You are standing in the flea market, staring at a pile of jade rings in your hand. That jade guy is a scoundrel! Everybody at the market uses his jade rings as money, and that has made him rich. But now he has apparently run out of jade, so it looks like he's making plastic rings and calling them jade. The question is: how long are people going to keep on using them for money? If you keep them for a week, will they be worth the same as now, or worth nothing?
A voice at your shoulder makes you jump. "You thinking what I'm thinking?"
"Just wondering whether to keep these jade rings, or spend them today."
"Because they could be worth a lot less next week. I can sell you relief from that worry. I've got a system. You pay me twelve rings now, and I guarantee to pay you back ten rings next week, plus as many more rings as it takes to make up for any loss of value. For two rings, you can protect the value of ten rings."
"But if the value doesn't go down that much, I'll lose."
"But if it goes down more, you'll gain."
Clearly, this guy thinks the value of jade rings will not go down very much, or he would not offer that trade. If you think it will go down more, you might make the trade. That would be called a "derivative," because the value it brings to market is derived from value already in the market.
If the protection seller offered his scheme to a passive non-thinker, he would produce only a snicker. "Oh sure! I give you twelve rings and you give me back ten rings! What kind of an idiot do you think I am?" A good answer would be: "Derivative. The only time your thinking has any value is when it's derived from somebody else."
Thinking is the means I use to stay alive. If I cannot or do not think, then I must try to use the thoughts of others to keep me alive. If I have a strong back and willing arms, thinkers may hire me for physical labor, and maybe I'll get by with just enough thought to find the work. Of course, if disaster strikes, there'll be no survival by quick thinking. If that prospect is more frightening than the prospect of mental effort, I might ask myself a question: "What is thinking, anyway? Should I try it?"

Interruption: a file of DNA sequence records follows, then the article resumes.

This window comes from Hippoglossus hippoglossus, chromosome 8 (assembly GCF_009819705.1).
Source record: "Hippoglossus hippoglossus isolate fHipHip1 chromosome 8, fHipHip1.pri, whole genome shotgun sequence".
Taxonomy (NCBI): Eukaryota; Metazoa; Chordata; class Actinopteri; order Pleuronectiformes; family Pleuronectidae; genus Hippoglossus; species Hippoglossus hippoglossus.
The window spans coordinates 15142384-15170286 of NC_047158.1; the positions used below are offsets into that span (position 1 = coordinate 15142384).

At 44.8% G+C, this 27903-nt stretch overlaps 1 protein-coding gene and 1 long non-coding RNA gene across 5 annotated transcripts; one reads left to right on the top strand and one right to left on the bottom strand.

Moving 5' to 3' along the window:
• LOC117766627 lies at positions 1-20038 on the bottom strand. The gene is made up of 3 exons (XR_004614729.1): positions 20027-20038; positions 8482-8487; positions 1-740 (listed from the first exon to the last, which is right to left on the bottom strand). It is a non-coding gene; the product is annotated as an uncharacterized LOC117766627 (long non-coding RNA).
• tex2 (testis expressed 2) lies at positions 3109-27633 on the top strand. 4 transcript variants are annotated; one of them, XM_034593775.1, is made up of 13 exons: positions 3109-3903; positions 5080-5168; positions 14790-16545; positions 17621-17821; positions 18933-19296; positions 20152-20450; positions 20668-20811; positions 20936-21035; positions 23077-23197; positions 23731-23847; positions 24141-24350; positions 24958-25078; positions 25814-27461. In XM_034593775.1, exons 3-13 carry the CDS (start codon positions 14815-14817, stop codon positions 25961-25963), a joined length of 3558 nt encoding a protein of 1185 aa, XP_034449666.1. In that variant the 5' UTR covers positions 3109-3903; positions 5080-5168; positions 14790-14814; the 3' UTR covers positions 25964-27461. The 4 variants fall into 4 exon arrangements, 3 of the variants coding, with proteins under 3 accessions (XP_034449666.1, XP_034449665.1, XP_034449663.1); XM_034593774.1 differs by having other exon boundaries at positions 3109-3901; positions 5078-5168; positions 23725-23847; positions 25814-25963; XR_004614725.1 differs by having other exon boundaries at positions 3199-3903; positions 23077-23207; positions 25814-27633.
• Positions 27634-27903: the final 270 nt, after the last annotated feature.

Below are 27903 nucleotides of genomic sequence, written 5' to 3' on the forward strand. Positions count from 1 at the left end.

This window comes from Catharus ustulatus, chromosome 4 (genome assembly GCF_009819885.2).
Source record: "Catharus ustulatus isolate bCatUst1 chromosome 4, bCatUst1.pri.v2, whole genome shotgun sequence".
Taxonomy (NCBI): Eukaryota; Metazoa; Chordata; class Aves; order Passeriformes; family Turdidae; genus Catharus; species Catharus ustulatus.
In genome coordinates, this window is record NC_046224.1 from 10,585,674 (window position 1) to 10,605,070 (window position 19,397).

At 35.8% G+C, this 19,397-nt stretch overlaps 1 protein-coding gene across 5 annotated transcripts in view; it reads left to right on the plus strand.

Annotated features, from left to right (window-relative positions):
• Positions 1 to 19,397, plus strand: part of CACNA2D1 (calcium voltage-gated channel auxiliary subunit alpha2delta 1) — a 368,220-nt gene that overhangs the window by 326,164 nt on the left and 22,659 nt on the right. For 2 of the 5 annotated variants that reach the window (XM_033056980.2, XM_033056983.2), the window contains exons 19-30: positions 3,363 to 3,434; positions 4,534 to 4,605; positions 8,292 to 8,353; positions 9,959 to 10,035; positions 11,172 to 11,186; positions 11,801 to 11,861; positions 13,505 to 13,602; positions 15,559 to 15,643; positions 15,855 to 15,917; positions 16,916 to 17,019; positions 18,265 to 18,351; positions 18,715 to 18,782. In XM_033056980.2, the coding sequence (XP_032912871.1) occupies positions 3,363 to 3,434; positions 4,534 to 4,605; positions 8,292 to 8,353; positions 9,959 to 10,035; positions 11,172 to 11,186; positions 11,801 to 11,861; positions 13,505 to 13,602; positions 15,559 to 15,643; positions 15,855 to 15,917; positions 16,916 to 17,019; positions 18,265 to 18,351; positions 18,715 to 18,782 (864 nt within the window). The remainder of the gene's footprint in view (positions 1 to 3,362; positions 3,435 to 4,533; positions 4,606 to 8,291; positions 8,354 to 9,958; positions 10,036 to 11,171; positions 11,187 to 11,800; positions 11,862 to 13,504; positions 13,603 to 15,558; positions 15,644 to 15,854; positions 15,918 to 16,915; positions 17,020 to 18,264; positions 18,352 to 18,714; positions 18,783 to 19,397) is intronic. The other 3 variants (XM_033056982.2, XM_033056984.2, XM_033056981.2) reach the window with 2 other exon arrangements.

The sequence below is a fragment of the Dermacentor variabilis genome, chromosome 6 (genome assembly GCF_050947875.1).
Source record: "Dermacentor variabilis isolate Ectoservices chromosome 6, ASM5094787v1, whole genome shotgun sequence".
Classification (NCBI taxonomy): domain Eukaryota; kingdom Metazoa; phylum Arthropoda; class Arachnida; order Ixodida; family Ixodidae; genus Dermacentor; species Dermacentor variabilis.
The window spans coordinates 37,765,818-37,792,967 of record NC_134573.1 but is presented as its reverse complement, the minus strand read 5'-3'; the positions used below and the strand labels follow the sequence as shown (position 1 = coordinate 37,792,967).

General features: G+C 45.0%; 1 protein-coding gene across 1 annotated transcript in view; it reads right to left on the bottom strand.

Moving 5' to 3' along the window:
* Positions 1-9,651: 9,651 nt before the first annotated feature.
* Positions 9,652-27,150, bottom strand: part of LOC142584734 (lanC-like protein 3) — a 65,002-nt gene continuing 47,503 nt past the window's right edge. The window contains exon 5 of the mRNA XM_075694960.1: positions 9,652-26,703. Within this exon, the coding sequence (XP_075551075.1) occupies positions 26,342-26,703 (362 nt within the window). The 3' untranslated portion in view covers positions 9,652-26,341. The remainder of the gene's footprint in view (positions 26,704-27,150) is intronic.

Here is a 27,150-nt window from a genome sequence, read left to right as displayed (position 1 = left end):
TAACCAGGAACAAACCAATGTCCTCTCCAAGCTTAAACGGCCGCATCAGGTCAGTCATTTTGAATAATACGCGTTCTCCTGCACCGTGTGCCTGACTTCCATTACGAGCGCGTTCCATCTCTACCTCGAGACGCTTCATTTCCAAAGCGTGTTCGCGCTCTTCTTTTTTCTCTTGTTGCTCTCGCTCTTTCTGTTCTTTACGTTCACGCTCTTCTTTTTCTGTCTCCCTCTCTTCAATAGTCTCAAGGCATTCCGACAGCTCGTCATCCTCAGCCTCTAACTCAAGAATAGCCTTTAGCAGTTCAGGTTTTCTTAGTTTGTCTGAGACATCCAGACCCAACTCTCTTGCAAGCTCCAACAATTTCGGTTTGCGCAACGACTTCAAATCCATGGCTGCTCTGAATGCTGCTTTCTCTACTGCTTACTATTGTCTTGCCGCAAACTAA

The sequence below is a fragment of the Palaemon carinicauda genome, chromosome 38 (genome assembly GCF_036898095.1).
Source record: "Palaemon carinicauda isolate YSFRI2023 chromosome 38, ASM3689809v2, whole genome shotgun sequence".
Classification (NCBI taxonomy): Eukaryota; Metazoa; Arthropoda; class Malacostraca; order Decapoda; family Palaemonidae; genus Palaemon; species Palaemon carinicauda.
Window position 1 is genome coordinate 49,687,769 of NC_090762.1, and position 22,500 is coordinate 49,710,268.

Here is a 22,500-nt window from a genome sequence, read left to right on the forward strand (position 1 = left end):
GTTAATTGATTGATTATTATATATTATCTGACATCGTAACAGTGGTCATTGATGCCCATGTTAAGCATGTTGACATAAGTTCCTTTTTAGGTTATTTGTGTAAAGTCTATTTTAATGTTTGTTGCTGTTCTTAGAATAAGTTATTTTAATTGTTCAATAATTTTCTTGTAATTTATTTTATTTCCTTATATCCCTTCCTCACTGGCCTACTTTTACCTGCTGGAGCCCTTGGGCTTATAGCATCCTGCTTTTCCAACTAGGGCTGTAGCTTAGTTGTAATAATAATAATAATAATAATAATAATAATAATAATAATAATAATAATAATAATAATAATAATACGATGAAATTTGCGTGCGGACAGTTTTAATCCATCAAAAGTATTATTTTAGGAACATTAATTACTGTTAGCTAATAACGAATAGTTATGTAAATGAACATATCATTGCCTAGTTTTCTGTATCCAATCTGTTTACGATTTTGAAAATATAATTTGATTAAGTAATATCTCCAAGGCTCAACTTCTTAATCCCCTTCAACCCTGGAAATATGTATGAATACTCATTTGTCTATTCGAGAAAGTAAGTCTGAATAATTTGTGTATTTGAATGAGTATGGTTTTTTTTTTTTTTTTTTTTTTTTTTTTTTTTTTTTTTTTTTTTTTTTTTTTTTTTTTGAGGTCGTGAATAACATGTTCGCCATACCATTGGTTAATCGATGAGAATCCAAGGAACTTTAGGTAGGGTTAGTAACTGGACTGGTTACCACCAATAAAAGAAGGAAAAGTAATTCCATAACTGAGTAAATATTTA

Thinking is differentiation and integration. It is telling the difference, and putting things together.
"Well, sure," says my passive mind. "That's what senses do. They respond to difference. It's automatic."
Is it automatic to see the difference between real jade rings and fake jade rings? If not, I must make a comparison. That is, I must look for difference. If I see one, then I must decide what it means. That is, I must relate it to other things. To think, I must make comparisons and combinations. My mind does not do these things by itself, like my heart beats by itself. My mind, as the center of my human consciousness, is self-regulating. That is, I do it. I compare and combine. If I wait for some automatic function to compare and combine, nothing happens.
The great puzzlement of the passive mind is that, as it waits for thinking to happen, thinking happens only to other people. The passive mind does not know that those other people made it happen. It does not believe in making things happen. So it concludes that other people are better or luckier. Apparently, the best it can do is copy the thinking of others. That's how the passive mind becomes a derivative mind.
If my mind is passive, then understandably I hate to compare it with other minds. I hate to compare my accomplishments with those of others. I hate to compare my derivative ideas with the original ideas of others. I learn to avoid making any comparisons. Little do I know that by that action, I have killed my mind.
The difference between an active and a passive mind starts at the fundamental level. An active mind is eager to compare everything to everything else, to see the amount of difference, as a means of relating things. The passive mind makes comparisons only when prompted by an outside force—like getting burned on the stove, or losing half the value of stored money. The owner of the passive mind is the one who says, "Why do I have to learn everything the hard way?"
When the active mind, in making comparisons, attends to the amount of difference, that is measurement. One can compare jade rings to plastic rings, and see a difference, and then compare all the rings to the hand holding them. Measured against the hand, the rings are more alike. Plastic rings are similar to jade rings, but not as valued.